NYPD Officer Charged in Biker Attack Won't Speak to Grand Jury, Lawyer Says
MANHATTAN — The undercover NYPD detective charged with assaulting a driver after a motorcycle chase on the Henry Hudson Parkway will not testify before a grand jury, his lawyer said Monday night.
Det. Wojciech Braszczok, 32, who once infiltrated Occupy Wall Street while working in the NYPD's Intelligence Division, was part of a group of motorcyclists who chased Alexian Lien, his wife and his daughter up the Henry Hudson Parkway on Sept. 29, smashed the window of Lien's SUV and beat him unconscious, according to authorities.
The detective was charged with gang assault, assault and criminal mischief for bashing the rear window of Lien's SUV while others dragged him from the vehicle, beat and stomped on his head, according to court records.
One of the dozens of bikers in the throng wore a helmet-cam that recorded most of the incident.
"My client will not testify before a grand jury because the evidence speaks for him," his lawyer John Arlia said.
"All the evidence, including the video tapes, will establish that my client is nowhere close to coming in contact with Mr. Lien despite access and opportunity to do so. My client was seen separate and away from the attack, approximately 12 feet."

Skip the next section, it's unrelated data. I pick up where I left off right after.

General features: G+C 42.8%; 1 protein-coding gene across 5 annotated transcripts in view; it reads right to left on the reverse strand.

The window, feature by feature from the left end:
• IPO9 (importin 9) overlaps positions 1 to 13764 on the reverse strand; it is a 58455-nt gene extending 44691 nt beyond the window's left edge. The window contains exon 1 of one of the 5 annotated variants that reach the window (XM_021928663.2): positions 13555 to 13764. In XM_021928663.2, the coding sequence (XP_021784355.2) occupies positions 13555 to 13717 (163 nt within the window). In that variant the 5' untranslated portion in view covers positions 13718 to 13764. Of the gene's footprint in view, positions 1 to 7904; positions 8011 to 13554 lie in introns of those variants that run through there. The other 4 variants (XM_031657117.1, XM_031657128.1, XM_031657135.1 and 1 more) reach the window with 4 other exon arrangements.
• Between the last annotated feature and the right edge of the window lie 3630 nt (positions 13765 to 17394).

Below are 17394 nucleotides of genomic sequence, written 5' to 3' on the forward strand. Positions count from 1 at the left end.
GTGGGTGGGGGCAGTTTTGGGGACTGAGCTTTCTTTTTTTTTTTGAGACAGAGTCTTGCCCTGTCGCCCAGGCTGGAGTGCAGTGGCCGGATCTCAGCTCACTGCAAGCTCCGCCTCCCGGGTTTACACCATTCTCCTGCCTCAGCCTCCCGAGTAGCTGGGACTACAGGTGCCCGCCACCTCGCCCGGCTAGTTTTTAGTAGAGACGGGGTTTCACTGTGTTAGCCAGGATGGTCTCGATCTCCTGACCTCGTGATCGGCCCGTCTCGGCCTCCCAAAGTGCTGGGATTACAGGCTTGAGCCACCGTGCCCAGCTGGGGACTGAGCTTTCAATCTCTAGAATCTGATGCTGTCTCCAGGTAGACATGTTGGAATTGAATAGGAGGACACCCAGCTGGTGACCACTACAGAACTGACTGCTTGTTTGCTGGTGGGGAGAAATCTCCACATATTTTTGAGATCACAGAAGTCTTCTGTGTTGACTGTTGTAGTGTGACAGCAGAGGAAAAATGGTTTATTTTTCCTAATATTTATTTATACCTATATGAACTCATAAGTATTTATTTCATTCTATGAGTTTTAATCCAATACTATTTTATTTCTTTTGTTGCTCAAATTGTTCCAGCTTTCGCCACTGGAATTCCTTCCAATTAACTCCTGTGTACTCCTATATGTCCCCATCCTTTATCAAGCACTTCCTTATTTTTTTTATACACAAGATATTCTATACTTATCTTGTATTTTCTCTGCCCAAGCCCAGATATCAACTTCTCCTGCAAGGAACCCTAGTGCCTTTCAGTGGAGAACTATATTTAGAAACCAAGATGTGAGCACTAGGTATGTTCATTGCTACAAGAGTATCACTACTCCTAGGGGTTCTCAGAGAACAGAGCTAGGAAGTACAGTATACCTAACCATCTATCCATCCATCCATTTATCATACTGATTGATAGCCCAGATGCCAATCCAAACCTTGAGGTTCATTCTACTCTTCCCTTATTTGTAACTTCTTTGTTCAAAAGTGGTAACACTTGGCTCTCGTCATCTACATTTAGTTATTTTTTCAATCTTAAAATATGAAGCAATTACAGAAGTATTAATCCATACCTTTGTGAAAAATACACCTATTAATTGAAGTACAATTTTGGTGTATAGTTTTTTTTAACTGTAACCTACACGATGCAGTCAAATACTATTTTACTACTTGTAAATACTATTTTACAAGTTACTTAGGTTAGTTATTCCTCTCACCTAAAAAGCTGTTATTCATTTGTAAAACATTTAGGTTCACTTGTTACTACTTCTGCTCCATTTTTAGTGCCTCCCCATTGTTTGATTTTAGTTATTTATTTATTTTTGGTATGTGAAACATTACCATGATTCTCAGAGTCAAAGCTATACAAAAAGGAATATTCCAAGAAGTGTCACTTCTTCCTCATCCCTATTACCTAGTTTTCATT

Prosecutors charge that Braszczok used his helmet to knock a grapefruit-size hole in the rear window of the family's Range Rover. Arlia declined to address the cracked window.
He said that his client followed Lien up the road after seeing him run over one of the bikers, Edwin Mieses, during the initial confrontation on the highway.
"Mr. Lien drove over and crushed Mr. Mieses's spine, paralyzing him, and fled the scene," Arlia said. "The detective chased Mr. Lien to prevent his escape, not to attack him."
He said that Braszczok, who he said did not know the other bikers, left the scene once the motorcyclists started attacking the vehicle and the situation got out of control, because he did not want to jeopardize his undercover status.
"The detective, for years, went deep undercover, risking both his life and his family's life to fight crime," the lawyer said. The detective saw others calling 911 and decided that officers would arrive soon, he said.
"The facts can't be changed to lump him into an attack that he was not a part of," Arlia said.
The Manhattan District Attorney's office declined to comment.
Lien's lawyer Frank Panetta also would not respond to Arlia's comment.